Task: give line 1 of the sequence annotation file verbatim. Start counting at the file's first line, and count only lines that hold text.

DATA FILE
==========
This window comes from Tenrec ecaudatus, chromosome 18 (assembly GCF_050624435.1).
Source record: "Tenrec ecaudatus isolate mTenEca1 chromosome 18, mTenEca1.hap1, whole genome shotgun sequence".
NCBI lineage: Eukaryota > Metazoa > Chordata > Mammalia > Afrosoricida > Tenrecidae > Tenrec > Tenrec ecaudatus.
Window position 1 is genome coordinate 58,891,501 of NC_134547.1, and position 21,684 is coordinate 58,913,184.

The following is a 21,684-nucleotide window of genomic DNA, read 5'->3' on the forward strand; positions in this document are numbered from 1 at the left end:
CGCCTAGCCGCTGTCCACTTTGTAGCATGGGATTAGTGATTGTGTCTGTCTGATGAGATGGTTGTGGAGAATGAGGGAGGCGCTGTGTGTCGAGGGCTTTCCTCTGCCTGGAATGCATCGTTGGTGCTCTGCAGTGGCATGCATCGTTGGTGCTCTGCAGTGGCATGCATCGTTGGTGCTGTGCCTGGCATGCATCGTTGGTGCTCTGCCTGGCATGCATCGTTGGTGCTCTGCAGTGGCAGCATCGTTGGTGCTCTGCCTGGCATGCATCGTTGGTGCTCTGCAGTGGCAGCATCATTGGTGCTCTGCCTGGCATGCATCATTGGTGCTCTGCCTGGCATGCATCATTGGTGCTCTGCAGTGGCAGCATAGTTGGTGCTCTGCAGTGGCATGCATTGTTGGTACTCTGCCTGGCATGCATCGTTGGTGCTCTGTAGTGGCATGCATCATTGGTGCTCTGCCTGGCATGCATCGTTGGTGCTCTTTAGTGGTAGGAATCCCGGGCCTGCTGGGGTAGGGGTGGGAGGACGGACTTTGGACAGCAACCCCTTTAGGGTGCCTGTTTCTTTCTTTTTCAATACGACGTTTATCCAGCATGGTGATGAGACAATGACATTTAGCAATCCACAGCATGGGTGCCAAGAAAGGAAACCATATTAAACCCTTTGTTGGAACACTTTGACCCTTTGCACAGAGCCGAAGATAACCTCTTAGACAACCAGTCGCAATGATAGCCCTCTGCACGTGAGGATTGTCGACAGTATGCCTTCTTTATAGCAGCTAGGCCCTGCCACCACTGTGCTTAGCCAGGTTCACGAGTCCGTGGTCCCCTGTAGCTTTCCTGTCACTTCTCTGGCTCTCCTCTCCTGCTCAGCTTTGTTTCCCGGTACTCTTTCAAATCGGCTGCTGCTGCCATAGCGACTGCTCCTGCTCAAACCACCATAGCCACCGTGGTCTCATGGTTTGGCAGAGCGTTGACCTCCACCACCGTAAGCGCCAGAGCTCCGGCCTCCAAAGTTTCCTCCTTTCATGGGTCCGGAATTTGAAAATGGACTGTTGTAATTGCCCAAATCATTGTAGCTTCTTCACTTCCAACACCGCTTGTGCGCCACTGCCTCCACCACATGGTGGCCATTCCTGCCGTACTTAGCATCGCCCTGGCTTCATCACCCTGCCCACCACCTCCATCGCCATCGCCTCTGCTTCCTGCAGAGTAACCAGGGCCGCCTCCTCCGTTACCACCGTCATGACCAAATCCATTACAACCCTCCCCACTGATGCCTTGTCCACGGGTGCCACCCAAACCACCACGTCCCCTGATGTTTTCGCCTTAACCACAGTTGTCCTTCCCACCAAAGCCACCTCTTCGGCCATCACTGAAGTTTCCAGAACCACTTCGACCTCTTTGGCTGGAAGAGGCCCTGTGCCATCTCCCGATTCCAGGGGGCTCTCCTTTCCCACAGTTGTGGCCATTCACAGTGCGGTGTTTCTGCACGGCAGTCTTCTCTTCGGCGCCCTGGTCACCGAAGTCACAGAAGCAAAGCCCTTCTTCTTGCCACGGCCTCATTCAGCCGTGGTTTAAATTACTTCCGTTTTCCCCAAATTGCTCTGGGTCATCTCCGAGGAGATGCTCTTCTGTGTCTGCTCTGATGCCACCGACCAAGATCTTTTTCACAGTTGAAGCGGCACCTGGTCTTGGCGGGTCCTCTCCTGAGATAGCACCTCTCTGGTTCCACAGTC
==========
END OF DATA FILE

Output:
This window comes from Tenrec ecaudatus, chromosome 18 (assembly GCF_050624435.1).